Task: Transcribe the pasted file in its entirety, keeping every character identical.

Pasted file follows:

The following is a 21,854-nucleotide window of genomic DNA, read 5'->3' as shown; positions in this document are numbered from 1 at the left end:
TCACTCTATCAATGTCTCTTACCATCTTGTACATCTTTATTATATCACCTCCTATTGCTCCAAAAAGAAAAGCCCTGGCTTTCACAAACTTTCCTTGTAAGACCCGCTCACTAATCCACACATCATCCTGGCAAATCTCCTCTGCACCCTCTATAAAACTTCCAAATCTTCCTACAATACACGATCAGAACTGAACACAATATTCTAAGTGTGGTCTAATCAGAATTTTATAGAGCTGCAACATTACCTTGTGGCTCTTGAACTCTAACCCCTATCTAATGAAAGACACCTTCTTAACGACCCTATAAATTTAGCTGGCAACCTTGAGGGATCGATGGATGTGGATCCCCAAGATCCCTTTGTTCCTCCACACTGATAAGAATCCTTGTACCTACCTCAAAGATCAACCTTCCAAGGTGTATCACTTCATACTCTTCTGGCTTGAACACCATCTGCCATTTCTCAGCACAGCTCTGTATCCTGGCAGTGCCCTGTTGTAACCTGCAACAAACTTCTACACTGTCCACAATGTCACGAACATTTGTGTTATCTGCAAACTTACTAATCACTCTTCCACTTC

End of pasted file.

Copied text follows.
The following is a 21,854-nucleotide window of genomic DNA, read 5'->3' as shown; positions in this document are numbered from 1 at the left end:
TCACTCTATCAATGTCTCTTACCATCTTGTACATCTTTATTATATCACCTCCTATTGCTCCAAAAAGAAAAGCCCTGGCTTTCACAAACTTTCCTTGTAAGACCCGCTCACTAATCCACACATCATCCTGGCAAATCTCCTCTGCACCCTCTATAAAACTTCCAAATCTTCCTACAATACACGATCAGAACTGAACACAATATTCTAAGTGTGGTCTAATCAGAATTTTATAGAGCTGCAACATTACCTTGTGGCTCTTGAACTCTAACCCCTATCTAATGAAAGACACCTTCTTAACGACCCTATAAATTTAGCTGGCAACCTTGAGGGATCGATGGATGTGGATCCCCAAGATCCCTTTGTTCCTCCACACTGATAAGAATCCTTGTACCTACCTCAAAGATCAACCTTCCAAGGTGTATCACTTCATACTCTTCTGGCTTGAACACCATCTGCCATTTCTCAGCACAGCTCTGTATCCTGGCAGTGCCCTGTTGTAACCTGCAACAAACTTCTACACTGTCCACAATGTCACGAACATTTGTGTTATCTGCAAACTTACTAATCACTCTTCCACTTC